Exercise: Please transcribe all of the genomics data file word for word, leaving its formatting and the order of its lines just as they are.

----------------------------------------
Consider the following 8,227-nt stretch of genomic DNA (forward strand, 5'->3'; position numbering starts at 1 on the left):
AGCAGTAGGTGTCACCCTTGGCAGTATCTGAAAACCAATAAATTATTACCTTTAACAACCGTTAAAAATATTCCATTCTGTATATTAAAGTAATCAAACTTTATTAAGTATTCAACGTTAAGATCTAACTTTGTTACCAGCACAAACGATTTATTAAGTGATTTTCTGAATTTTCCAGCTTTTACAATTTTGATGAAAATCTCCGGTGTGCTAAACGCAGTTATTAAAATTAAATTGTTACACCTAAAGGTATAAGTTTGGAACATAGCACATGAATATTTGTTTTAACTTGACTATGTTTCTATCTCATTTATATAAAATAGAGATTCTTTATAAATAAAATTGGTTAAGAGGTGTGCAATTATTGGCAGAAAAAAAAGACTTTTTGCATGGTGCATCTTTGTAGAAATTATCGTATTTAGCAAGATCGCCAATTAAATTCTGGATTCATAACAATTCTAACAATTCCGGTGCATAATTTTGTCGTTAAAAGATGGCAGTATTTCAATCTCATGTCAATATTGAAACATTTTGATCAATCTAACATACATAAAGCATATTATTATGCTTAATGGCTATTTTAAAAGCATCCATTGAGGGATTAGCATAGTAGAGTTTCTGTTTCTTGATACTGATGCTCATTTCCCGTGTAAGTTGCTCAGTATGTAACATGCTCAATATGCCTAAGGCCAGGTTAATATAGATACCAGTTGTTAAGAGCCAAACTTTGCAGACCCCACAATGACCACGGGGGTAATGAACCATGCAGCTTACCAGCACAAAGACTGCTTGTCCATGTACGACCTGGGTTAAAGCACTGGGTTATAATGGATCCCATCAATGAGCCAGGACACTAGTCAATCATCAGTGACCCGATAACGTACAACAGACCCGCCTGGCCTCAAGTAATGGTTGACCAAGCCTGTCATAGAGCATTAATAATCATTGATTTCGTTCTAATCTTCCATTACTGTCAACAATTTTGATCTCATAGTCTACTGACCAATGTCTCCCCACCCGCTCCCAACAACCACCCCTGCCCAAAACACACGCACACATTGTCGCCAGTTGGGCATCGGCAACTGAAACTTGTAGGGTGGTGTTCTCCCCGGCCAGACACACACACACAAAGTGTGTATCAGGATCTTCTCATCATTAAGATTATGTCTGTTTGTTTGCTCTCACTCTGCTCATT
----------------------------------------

Consider the following 8,227-nt stretch of genomic DNA (forward strand, 5'->3'; position numbering starts at 1 on the left):
AGCAGTAGGTGTCACCCTTGGCAGTATCTGAAAACCAATAAATTATTACCTTTAACAACCGTTAAAAATATTCCATTCTGTATATTAAAGTAATCAAACTTTATTAAGTATTCAACGTTAAGATCTAACTTTGTTACCAGCACAAACGATTTATTAAGTGATTTTCTGAATTTTCCAGCTTTTACAATTTTGATGAAAATCTCCGGTGTGCTAAACGCAGTTATTAAAATTAAATTGTTACACCTAAAGGTATAAGTTTGGAACATAGCACATGAATATTTGTTTTAACTTGACTATGTTTCTATCTCATTTATATAAAATAGAGATTCTTTATAAATAAAATTGGTTAAGAGGTGTGCAATTATTGGCAGAAAAAAAAGACTTTTTGCATGGTGCATCTTTGTAGAAATTATCGTATTTAGCAAGATCGCCAATTAAATTCTGGATTCATAACAATTCTAACAATTCCGGTGCATAATTTTGTCGTTAAAAGATGGCAGTATTTCAATCTCATGTCAATATTGAAACATTTTGATCAATCTAACATACATAAAGCATATTATTATGCTTAATGGCTATTTTAAAAGCATCCATTGAGGGATTAGCATAGTAGAGTTTCTGTTTCTTGATACTGATGCTCATTTCCCGTGTAAGTTGCTCAGTATGTAACATGCTCAATATGCCTAAGGCCAGGTTAATATAGATACCAGTTGTTAAGAGCCAAACTTTGCAGACCCCACAATGACCACGGGGGTAATGAACCATGCAGCTTACCAGCACAAAGACTGCTTGTCCATGTACGACCTGGGTTAAAGCACTGGGTTATAATGGATCCCATCAATGAGCCAGGACACTAGTCAATCATCAGTGACCCGATAACGTACAACAGACCCGCCTGGCCTCAAGTAATGGTTGACCAAGCCTGTCATAGAGCATTAATAATCATTGATTTCGTTCTAATCTTCCATTACTGTCAACAATTTTGATCTCATAGTCTACTGACCAATGTCTCCCCACCCGCTCCCAACAACCACCCCTGCCCAAAACACACGCACACATTGTCGCCAGTTGGGCATCGGCAACTGAAACTTGTAGGGTGGTGTTCTCCCCGGCCAGACACACACACACAAAGTGTGTATCAGGATCTTCTCATCATTAAGATTATGTCTGTTTGTTTGCTCTCACTCTGCTCATT